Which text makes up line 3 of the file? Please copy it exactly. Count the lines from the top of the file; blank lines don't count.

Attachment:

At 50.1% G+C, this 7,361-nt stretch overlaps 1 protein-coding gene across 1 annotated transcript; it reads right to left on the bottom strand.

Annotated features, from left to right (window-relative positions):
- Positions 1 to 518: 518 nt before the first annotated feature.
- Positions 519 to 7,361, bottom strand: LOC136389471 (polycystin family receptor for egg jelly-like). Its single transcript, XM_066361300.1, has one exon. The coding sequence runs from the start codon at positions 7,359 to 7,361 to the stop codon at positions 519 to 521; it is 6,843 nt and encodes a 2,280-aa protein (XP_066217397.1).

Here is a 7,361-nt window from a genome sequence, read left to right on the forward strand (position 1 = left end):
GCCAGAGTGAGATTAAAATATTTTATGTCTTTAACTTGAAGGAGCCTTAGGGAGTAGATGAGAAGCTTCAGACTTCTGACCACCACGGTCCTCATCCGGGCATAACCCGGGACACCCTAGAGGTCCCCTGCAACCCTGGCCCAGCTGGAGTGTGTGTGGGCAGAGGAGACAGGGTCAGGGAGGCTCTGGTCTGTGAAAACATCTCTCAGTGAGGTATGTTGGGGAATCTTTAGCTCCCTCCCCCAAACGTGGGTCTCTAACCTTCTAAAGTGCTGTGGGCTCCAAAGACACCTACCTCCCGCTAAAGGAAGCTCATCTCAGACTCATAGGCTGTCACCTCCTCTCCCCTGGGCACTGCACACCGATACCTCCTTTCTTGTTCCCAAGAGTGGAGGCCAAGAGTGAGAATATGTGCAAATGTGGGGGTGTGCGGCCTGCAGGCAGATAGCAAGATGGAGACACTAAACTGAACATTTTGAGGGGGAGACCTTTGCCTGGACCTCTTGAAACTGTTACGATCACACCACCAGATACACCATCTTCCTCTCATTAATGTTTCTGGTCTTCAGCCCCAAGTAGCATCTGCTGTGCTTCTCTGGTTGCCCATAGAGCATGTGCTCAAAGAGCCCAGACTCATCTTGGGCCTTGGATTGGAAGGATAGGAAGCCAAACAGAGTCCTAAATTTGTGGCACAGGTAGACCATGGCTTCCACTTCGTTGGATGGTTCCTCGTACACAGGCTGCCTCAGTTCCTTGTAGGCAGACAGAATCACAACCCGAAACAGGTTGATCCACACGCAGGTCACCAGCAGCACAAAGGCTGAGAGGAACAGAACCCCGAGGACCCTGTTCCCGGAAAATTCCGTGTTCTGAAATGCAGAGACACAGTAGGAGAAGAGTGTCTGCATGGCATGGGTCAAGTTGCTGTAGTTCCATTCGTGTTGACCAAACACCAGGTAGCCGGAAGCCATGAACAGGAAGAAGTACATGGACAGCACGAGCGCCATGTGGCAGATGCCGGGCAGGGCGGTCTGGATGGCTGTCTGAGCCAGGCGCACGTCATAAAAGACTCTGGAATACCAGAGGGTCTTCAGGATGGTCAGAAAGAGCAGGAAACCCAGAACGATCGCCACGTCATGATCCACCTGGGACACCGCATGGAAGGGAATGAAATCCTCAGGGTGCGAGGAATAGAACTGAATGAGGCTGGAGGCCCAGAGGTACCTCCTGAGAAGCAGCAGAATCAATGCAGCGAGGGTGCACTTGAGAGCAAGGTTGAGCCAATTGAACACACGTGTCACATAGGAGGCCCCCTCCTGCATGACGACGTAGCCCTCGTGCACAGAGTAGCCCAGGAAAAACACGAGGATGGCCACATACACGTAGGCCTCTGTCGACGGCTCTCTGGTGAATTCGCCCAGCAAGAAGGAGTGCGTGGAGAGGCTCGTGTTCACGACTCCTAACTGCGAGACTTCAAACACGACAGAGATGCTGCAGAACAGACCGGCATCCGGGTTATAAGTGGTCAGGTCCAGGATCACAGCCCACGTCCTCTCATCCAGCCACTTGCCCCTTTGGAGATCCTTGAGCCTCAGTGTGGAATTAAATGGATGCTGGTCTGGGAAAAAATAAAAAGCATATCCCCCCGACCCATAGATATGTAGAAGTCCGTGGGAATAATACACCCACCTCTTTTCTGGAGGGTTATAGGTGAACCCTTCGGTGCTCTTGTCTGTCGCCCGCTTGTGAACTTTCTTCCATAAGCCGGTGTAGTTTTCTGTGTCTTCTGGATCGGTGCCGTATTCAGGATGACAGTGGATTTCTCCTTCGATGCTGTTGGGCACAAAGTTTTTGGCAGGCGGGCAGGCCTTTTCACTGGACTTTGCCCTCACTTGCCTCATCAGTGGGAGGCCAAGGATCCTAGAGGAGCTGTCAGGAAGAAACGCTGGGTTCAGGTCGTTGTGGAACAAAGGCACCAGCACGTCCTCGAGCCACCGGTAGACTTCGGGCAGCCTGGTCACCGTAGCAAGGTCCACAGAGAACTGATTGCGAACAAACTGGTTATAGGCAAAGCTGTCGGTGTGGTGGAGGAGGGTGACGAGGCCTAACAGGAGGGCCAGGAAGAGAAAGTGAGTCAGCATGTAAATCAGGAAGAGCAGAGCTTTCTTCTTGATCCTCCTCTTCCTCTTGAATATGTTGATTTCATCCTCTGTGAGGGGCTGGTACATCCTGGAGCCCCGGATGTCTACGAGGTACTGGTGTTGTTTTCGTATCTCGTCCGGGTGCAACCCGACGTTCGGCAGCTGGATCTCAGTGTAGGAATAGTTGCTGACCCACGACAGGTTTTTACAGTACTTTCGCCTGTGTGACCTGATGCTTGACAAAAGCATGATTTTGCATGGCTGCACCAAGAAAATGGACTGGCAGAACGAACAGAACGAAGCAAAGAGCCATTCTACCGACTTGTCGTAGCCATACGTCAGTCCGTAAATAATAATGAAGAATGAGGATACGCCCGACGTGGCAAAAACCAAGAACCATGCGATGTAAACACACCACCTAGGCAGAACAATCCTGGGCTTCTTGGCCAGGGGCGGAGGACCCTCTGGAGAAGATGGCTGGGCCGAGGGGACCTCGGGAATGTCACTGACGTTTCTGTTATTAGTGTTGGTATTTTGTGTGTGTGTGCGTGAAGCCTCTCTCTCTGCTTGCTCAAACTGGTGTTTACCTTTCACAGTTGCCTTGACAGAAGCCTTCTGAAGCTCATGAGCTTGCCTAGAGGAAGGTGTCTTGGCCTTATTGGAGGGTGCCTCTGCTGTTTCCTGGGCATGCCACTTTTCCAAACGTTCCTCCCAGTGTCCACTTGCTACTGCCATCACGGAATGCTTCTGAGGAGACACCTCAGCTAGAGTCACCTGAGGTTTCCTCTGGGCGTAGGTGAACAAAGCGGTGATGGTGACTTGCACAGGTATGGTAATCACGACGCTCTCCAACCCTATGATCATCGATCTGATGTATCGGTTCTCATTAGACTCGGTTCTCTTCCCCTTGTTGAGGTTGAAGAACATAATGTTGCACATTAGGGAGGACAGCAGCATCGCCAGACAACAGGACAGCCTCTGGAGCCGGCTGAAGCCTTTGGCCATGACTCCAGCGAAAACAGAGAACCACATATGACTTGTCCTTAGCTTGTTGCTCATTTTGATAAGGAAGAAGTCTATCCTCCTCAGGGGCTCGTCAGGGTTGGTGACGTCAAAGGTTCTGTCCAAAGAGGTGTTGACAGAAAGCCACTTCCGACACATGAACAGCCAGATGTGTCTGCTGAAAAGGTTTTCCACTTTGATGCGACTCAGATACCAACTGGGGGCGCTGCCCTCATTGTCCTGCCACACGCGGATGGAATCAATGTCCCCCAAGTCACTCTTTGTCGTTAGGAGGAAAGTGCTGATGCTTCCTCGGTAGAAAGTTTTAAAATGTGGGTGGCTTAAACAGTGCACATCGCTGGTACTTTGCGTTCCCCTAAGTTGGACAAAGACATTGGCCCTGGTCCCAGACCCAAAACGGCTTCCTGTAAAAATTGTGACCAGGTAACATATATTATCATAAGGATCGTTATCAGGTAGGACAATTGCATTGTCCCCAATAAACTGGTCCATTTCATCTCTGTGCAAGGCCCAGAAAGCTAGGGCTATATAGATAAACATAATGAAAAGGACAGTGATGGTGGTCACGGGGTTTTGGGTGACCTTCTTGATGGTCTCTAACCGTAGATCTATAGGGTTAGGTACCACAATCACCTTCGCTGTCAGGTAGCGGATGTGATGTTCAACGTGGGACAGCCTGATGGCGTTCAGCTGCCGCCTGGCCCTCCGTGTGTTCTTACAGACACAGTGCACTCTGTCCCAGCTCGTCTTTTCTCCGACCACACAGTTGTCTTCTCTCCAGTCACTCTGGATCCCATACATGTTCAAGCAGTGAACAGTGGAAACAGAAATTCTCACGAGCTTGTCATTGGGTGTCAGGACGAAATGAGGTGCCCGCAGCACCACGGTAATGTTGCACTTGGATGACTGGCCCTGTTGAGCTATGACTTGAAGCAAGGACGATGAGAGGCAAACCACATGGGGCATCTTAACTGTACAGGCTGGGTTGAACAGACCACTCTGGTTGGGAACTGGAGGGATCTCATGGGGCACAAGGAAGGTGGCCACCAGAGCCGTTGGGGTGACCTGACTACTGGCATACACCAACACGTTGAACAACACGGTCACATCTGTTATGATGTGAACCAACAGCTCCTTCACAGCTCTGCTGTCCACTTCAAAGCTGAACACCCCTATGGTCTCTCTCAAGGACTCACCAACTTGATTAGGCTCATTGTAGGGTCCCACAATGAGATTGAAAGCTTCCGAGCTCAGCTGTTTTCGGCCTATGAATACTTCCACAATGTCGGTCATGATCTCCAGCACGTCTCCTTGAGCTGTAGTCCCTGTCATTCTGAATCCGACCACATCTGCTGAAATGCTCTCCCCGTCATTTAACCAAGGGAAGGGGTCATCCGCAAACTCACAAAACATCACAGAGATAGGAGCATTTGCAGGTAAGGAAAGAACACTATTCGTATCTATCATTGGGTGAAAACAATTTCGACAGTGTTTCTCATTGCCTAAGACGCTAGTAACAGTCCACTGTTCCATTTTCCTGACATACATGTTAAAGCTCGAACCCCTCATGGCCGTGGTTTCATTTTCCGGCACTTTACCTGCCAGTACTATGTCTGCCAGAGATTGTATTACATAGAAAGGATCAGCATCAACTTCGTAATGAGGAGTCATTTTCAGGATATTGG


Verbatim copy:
- Positions 1 to 518: 518 nt before the first annotated feature.